Preconditioner: A prerequisite?

Is preconditioner an absolute necessity for water-based stains? March 20, 2001

I am using water base finishes. Do I have to use a pre-conditioner before I apply the stain or can I use polyurethane? I'm worried about grain raising. I have also read something on using a dye that you mix in with polyurethane to make it the color you want.

Forum Responses
If you are considering dyeing polyurethane to get your color, why not instead use a tinted water based sealer? This way you take all of the compatibility issues out of the equation and get your color in one step.

You could also use a water based wiping stain or spray stain if you need a richer look.

Don't drive yourself crazy worrying about raising the grain. If you do raise the grain, once the surface has thoroughly dried, sand lightly with a 220 grit paper. If you're using a WB poly, you're going to A) raise the grain, and B) have to sand between coats anyway.

A trick pros use is to rub a damp towel over the surface prior to using a water base product. Once dry, sand with the 200 grit at a diagonal to the grain. This removes the raised grain "fuzz".

You don't have to use a pre-conditioner, but depending on the type of wood, a pre-conditioner, gel stain or seal coat of shellac can prevent blotching and provide a more even coat. You can also try NGR (non-grain raising) stains.

Adding stain or dye to the finish is called a toner. It's a method to get even color.

I recently started using Crystalac water based poly. I spray it on with a cheap HVLP gun. Sanding sealer or conditioner is not recommended. There are no brush marks and it flows well and dries fast.

From the original questioner:
I want to know the best combination of stain and topcoat for the water base scenario. I have been using the Minwax line of water base finish. The results have been passable.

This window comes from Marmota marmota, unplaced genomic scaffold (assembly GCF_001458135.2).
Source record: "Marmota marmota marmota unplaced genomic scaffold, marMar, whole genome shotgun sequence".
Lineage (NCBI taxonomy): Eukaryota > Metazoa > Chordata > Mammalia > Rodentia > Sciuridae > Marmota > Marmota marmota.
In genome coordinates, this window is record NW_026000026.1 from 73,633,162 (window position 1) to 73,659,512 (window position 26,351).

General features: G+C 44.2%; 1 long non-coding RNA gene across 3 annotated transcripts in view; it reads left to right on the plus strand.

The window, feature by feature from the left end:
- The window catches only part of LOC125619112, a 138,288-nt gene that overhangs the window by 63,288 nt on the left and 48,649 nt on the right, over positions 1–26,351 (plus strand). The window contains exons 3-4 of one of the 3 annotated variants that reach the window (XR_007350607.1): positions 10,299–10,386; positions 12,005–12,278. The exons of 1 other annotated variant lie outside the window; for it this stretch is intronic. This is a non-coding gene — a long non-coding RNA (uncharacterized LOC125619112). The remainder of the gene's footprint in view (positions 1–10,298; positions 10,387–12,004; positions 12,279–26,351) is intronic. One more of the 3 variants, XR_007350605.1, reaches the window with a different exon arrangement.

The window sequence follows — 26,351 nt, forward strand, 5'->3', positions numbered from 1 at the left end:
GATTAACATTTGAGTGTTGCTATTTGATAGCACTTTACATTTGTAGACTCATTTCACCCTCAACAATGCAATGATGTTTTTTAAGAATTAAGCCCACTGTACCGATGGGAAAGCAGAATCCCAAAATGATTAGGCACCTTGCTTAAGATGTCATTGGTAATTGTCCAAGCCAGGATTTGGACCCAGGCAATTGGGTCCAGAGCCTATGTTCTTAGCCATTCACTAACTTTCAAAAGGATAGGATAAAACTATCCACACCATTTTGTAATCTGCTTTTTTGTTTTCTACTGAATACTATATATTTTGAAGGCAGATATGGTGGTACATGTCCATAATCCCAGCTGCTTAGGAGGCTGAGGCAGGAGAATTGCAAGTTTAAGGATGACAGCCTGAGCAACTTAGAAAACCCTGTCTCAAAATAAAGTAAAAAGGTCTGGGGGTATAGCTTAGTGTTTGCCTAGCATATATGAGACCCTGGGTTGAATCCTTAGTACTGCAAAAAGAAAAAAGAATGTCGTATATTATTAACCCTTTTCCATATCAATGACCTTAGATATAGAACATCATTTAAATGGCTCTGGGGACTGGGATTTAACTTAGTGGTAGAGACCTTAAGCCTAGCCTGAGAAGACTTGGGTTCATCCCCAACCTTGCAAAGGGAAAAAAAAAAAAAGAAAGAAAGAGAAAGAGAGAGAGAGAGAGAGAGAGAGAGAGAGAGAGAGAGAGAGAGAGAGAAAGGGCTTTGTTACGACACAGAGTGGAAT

If you have to seal the wood, try wood size from Franklin. You can spray or brush it. After it dries overnight, sand it to knock the grain down. Then try an oil base stain, then topcoat with Oxford hybird Vanish or any of their other water base products. The look is great and the stain will not blotch.

If you're in a hurry to complete this and have had good luck with Minwax, mix the Minwax water base stain with their waterbase poly finish, about 1 part stain to 5 parts finish. Apply it, let it dry overnight, and lightly sand with a 220 grit. To get the color you want, apply additional coats of the stain/finish mix. When the color is right, apply several coats of plain finish.

Get a copy of Andy Charron's book, "Water-Based Finishes." Also, Bob Flexner's book "Understanding Wood Finishing." This book will explain techniques to color wood evenly (among every other topic on the subject of finishing).

The key is using a good quality water base stain. Gel stains work better on blotching than liquid stains do.

With the proper sanding schedule and a low water-content WB, you should not experience any extensive grain rising. Prior to staining, sand with 320 grit, then apply your first thin coat of stain. Also, to help eliminate splotching you can apply a thin "spit coat" of blonde shellac to act as a conditioner. WB's have good adhesion to shellac.